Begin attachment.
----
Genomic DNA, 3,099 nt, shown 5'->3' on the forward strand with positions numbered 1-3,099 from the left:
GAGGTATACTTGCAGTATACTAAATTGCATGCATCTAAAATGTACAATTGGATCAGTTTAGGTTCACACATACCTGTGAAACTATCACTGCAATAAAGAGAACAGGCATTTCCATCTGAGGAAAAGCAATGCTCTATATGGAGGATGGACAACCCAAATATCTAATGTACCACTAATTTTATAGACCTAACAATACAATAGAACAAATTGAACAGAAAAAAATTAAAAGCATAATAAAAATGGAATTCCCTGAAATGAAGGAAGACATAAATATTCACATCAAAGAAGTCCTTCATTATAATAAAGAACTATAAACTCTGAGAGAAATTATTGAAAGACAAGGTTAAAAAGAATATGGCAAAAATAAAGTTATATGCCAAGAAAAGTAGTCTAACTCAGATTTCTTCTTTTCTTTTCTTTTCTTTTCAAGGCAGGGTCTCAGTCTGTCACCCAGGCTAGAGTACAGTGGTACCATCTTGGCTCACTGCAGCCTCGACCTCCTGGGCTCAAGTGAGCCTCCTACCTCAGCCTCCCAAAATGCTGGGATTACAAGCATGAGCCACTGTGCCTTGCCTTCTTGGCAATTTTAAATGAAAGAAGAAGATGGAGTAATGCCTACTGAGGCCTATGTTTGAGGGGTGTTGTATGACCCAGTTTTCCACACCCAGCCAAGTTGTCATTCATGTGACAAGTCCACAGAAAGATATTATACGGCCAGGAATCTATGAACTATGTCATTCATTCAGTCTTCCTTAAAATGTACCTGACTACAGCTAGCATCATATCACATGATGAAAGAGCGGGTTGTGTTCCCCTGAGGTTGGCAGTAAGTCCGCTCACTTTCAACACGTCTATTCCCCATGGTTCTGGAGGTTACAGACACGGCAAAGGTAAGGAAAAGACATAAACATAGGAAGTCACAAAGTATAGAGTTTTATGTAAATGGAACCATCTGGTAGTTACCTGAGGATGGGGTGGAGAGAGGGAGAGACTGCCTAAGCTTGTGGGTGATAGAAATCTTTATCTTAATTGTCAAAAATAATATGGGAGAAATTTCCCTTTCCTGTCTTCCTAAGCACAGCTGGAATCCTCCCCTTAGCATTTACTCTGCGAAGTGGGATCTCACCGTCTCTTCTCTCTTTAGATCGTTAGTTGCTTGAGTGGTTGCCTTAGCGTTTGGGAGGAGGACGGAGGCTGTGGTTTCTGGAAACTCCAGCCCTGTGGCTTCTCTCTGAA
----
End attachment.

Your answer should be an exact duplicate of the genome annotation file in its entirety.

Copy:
Genomic DNA, 3,099 nt, shown 5'->3' on the forward strand with positions numbered 1-3,099 from the left:
GAGGTATACTTGCAGTATACTAAATTGCATGCATCTAAAATGTACAATTGGATCAGTTTAGGTTCACACATACCTGTGAAACTATCACTGCAATAAAGAGAACAGGCATTTCCATCTGAGGAAAAGCAATGCTCTATATGGAGGATGGACAACCCAAATATCTAATGTACCACTAATTTTATAGACCTAACAATACAATAGAACAAATTGAACAGAAAAAAATTAAAAGCATAATAAAAATGGAATTCCCTGAAATGAAGGAAGACATAAATATTCACATCAAAGAAGTCCTTCATTATAATAAAGAACTATAAACTCTGAGAGAAATTATTGAAAGACAAGGTTAAAAAGAATATGGCAAAAATAAAGTTATATGCCAAGAAAAGTAGTCTAACTCAGATTTCTTCTTTTCTTTTCTTTTCTTTTCAAGGCAGGGTCTCAGTCTGTCACCCAGGCTAGAGTACAGTGGTACCATCTTGGCTCACTGCAGCCTCGACCTCCTGGGCTCAAGTGAGCCTCCTACCTCAGCCTCCCAAAATGCTGGGATTACAAGCATGAGCCACTGTGCCTTGCCTTCTTGGCAATTTTAAATGAAAGAAGAAGATGGAGTAATGCCTACTGAGGCCTATGTTTGAGGGGTGTTGTATGACCCAGTTTTCCACACCCAGCCAAGTTGTCATTCATGTGACAAGTCCACAGAAAGATATTATACGGCCAGGAATCTATGAACTATGTCATTCATTCAGTCTTCCTTAAAATGTACCTGACTACAGCTAGCATCATATCACATGATGAAAGAGCGGGTTGTGTTCCCCTGAGGTTGGCAGTAAGTCCGCTCACTTTCAACACGTCTATTCCCCATGGTTCTGGAGGTTACAGACACGGCAAAGGTAAGGAAAAGACATAAACATAGGAAGTCACAAAGTATAGAGTTTTATGTAAATGGAACCATCTGGTAGTTACCTGAGGATGGGGTGGAGAGAGGGAGAGACTGCCTAAGCTTGTGGGTGATAGAAATCTTTATCTTAATTGTCAAAAATAATATGGGAGAAATTTCCCTTTCCTGTCTTCCTAAGCACAGCTGGAATCCTCCCCTTAGCATTTACTCTGCGAAGTGGGATCTCACCGTCTCTTCTCTCTTTAGATCGTTAGTTGCTTGAGTGGTTGCCTTAGCGTTTGGGAGGAGGACGGAGGCTGTGGTTTCTGGAAACTCCAGCCCTGTGGCTTCTCTCTGAA